David Bourget (Western Ontario)
David Chalmers (ANU, NYU)
Rafael De Clercq
Jack Alan Reynolds
Learn more about PhilPapers
Philosophy and Phenomenological Research 64 (1):79-96 (2002)
Reliabilism has come under recent attack for its alleged inability to account for the value we typically ascribe to knowledge. It is charged that a reliably-produced true belief has no more value than does the true belief alone. I reply to these charges on behalf of reliabilism; not because I think reliabilism is the correct theory of knowledge, but rather because being reliably-produced does add value of a sort to true beliefs. The added value stems from the fact that a reliably-held belief is non-accidental in a particular way. While it is widely acknowledged that accidentally true beliefs cannot count as knowledge, it is rarely questioned why this should be so. An answer to this question emerges from the discussion of the value of reliability; an answer that holds interesting implications for the value and nature of knowledge
|Keywords||No keywords specified (fix it)|
|Categories||categorize this paper)|
Setup an account with your affiliations in order to access resources via your University's proxy server
Configure custom proxy (use this if your affiliation does not provide a proxy)
|Through your library|
References found in this work BETA
No references found.
Citations of this work BETA
B. J. C. Madison (2011). Combating Anti Anti-Luck Epistemology. Australasian Journal of Philosophy 89 (1):47-58.
Jason S. Baehr (2006). Character in Epistemology. Philosophical Studies 128 (3):479--514.
Jennifer Lackey (2007). Why We Don't Deserve Credit for Everything We Know. Synthese 158 (3):345--361.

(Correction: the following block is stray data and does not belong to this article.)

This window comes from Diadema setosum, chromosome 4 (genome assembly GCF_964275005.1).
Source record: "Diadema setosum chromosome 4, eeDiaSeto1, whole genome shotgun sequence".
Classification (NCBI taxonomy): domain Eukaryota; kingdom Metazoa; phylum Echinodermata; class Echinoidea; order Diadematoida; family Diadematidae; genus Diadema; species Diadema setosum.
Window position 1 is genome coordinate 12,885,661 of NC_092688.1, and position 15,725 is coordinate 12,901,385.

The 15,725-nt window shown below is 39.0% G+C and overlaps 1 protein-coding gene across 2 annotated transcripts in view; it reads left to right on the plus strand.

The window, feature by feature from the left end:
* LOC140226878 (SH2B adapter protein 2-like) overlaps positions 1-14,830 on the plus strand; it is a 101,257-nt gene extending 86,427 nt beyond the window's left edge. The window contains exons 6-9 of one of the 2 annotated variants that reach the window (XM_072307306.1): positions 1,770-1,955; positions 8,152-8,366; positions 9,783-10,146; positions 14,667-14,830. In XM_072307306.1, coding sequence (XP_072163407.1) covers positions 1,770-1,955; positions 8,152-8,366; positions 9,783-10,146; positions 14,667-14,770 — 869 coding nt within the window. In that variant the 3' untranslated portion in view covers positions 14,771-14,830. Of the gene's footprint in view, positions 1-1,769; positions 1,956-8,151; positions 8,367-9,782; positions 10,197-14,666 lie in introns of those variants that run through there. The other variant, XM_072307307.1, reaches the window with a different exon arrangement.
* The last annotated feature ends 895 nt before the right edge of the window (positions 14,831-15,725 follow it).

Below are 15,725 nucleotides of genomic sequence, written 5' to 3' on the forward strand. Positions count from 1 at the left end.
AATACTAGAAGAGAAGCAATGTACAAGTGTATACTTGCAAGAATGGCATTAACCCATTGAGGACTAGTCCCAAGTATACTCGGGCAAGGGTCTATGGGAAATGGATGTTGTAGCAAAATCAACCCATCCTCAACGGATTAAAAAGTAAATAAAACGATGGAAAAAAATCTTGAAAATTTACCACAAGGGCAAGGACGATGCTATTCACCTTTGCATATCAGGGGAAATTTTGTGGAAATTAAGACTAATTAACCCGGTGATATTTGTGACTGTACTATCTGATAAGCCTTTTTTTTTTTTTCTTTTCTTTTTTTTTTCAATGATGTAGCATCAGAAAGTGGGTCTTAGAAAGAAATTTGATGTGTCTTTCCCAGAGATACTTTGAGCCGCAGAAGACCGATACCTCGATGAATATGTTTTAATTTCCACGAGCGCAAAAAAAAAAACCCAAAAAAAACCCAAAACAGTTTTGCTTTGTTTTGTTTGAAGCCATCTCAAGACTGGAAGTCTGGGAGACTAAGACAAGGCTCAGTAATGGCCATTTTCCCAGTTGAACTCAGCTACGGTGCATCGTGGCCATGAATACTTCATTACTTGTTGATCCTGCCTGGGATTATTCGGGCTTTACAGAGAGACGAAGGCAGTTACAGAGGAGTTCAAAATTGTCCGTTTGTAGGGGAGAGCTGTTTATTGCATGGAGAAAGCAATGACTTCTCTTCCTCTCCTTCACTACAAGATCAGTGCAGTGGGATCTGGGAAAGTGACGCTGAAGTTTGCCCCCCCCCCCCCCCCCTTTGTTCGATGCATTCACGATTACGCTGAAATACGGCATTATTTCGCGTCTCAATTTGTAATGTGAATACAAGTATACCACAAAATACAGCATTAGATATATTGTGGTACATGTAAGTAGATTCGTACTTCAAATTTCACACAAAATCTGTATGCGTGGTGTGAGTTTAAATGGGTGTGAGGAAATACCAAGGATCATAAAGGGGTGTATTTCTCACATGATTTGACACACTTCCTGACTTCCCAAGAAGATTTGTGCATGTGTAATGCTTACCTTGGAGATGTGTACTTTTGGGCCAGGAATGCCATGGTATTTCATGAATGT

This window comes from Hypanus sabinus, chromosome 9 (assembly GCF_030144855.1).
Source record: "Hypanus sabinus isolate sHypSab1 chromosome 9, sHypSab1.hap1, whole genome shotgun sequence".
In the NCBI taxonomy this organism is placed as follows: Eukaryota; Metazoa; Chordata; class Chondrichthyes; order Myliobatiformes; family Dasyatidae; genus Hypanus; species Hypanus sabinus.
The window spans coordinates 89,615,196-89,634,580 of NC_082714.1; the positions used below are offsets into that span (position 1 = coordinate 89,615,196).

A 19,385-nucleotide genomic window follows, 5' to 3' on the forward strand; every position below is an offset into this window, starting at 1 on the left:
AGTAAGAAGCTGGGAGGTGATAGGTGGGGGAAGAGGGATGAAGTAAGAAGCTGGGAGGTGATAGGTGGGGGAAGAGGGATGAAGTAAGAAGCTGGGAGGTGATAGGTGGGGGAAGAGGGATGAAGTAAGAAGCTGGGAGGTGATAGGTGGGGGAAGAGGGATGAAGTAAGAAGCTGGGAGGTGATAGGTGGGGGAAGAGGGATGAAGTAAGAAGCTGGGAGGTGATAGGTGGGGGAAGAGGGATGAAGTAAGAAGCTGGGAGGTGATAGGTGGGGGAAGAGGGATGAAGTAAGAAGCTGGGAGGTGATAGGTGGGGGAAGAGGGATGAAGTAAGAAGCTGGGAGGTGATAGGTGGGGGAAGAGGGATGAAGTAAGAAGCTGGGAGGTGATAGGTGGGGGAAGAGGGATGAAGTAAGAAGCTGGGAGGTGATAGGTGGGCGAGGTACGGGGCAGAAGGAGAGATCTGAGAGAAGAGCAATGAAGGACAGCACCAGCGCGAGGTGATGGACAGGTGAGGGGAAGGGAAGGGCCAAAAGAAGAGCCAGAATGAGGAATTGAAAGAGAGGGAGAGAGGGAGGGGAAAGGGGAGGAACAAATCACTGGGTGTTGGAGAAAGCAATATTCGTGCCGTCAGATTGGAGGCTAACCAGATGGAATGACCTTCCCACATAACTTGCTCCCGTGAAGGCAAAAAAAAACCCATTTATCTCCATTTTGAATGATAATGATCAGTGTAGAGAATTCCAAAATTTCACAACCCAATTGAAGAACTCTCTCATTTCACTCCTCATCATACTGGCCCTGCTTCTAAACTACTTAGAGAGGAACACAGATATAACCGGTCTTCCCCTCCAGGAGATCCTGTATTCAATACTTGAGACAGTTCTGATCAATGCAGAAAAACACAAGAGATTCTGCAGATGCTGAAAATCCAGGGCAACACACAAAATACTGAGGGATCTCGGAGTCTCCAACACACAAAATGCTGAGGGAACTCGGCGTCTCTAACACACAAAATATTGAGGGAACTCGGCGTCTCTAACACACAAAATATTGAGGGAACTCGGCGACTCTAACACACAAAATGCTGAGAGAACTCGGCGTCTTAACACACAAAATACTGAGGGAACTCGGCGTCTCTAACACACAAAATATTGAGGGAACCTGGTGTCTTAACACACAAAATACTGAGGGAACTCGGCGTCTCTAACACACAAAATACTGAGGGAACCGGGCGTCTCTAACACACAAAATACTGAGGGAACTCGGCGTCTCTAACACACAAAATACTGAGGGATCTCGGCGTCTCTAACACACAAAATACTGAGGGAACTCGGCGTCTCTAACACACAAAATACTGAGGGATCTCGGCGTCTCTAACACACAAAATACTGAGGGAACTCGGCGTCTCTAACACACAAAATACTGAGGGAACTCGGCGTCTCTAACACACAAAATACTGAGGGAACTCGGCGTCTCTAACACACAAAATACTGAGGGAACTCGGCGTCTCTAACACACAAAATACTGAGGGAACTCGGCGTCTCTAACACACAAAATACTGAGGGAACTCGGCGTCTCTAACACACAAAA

Jennifer Lackey (2009). Knowledge and Credit. Philosophical Studies 142 (1):27 - 42.
Kristoffer Ahlstrom-Vij (2012). What's so Good About a Wise and Knowledgeable Public? Acta Analytica 27 (2):199-216.
Similar books and articles
Jonathan Kvanvig (1986). How to Be a Reliabilist. American Philosophical Quarterly 23 (2):189 - 198.
Campbell Brown (2012). The Utility of Knowledge. Erkenntnis 77 (2):155-65.
Erik J. Olsson (2009). In Defense of the Conditional Probability Solution to the Swamping Problem. Grazer Philosophische Studien 79 (1):93-114.
Joachim Horvath (2009). Why the Conditional Probability Solution to the Swamping Problem Fails. Grazer Philosophische Studien 79 (1):115-120.
Markus Werning (2009). The Evolutionary and Social Preference for Knowledge: How to Solve Meno's Problem Within Reliabilism. Grazer Philosophische Studien 79 (1):137-156.
Kelly Becker (2007). Epistemology Modalized. Routledge.
Marshall Swain (1985). Justification, Reasons, and Reliability. Synthese 64 (1):69 - 92.
Berit Brogaard (2006). Can Virtue Reliabilism Explain the Value of Knowledge? Canadian Journal of Philosophy 36 (3):335-354.
Added to index2009-01-28
Total downloads52 ( #37,115 of 1,410,031 )
Recent downloads (6 months)7 ( #32,745 of 1,410,031 )
How can I increase my downloads?